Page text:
By Michael Swan
TORONTO, Canada (The Catholic Register) – Indigenous delegates to Rome will have at least three hours of direct, face-to-face conversation with Pope Francis spread over four days, topped off with their presence at an hour-long general audience.
Long-time Vatican observer Michael Higgins, principal of St Mark’s College and president of Corpus Christi College, both at the University of British Columbia, is betting the Indigenous delegates will get even more time with the Pope than the official schedule allows.
“He tends to exceed the time limits allocated,” Higgins said in an e-mail. “He doesn’t disrupt the dynamic if he feels the presence of the Spirit.”
When US president Joe Biden’s recent meeting with Pope Francis ran to 90 minutes it was “considered very extraordinary,” he said.
“Many heads of state visiting with him have short visits of 15 to 30 minutes,” noted Neil MacCarthy, who is managing communications for the visit on behalf of the Canadian Conference of Catholic Bishops. “Allocating hour-long individual meetings with First Nations, Métis and Inuit delegates, as well as a final audience with all delegates, is a significant commitment.”
To maximize the time spent in direct conversation with residential school survivors and others, Indigenous delegations may present Pope Francis with dossiers of information before or after their meetings with him, MacCarthy said.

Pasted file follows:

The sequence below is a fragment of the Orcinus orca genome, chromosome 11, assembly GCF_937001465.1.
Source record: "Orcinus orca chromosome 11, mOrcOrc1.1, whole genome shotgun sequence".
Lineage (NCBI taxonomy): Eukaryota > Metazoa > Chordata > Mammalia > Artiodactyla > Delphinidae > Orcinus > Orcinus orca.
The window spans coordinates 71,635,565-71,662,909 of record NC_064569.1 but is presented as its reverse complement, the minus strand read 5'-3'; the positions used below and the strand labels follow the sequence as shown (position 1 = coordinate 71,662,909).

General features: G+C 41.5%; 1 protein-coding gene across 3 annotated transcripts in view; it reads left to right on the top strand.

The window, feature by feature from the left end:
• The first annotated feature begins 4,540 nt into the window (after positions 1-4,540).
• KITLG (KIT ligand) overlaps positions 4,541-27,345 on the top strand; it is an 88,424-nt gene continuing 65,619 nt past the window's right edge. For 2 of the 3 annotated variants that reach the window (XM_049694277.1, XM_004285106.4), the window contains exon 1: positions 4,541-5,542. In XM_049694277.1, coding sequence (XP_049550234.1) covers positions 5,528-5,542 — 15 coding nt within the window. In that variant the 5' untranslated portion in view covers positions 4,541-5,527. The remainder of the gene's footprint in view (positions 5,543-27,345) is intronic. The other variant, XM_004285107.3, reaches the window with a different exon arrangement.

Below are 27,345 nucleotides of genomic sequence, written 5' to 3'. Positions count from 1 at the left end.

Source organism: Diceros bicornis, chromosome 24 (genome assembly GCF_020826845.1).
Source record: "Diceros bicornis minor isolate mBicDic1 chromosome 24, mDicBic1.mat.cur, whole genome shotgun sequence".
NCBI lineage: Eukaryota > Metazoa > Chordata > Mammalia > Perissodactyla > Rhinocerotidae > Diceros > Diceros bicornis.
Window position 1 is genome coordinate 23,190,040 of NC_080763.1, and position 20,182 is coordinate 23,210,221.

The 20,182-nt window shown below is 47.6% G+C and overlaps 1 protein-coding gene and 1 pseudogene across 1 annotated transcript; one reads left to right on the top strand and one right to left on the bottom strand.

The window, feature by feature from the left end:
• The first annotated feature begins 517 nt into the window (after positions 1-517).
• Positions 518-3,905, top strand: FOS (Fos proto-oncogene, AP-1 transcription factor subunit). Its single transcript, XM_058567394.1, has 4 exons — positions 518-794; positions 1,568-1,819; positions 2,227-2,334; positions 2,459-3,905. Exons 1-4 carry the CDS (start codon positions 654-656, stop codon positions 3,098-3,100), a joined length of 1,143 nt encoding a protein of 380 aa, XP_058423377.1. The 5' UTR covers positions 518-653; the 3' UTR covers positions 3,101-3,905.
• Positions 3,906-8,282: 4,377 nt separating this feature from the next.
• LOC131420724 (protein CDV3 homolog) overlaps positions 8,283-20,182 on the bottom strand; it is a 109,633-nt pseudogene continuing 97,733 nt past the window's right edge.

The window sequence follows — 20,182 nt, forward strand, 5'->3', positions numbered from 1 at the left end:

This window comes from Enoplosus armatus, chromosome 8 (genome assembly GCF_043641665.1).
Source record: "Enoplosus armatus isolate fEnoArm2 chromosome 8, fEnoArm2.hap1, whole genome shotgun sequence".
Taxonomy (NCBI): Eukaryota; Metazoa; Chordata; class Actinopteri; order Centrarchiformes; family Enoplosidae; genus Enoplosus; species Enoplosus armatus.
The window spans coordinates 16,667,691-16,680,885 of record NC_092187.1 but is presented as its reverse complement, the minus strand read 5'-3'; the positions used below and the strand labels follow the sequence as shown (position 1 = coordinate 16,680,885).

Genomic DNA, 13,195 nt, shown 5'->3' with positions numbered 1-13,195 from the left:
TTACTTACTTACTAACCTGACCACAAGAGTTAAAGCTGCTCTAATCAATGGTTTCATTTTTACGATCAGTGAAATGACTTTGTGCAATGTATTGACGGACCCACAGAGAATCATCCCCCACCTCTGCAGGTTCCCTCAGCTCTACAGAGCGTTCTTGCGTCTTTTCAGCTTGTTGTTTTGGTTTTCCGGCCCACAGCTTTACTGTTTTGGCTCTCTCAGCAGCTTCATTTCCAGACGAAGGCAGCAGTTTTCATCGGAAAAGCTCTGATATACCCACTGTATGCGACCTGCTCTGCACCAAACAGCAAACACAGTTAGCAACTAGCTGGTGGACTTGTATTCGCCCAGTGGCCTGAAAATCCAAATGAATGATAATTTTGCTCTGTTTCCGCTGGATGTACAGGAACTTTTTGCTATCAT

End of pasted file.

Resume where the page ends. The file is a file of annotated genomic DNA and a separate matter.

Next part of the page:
“We must remember that the December meetings will provide a foundation for the papal visit to Canada,” he said.
Though unconfirmed by the CCCB, Radio Canada’s Charles Le Bourgeois reports that CCCB vice president and Calgary Bishop William McGrattan, Winnipeg Archbishop Richard Gagnon, Edmonton Archbishop Richard Smith and very likely Regina Archbishop Don Bolen will be representing the bishops on the trip. CCCB president Bishop Raymond Poisson is also expected to attend.
The Assembly of First Nations has revealed that its portion of the delegation will number 13 people, including former Truth and Reconciliation Commissioner Chief Wilton Littlechild. Littlechild was the driving force behind Call to Action #58, one of 94 Calls to Action issued in 2015 when the TRC published its final report. Call to Action #58 asked Pope Francis to apologize on Canadian soil within one year of publication of the TRC final report.
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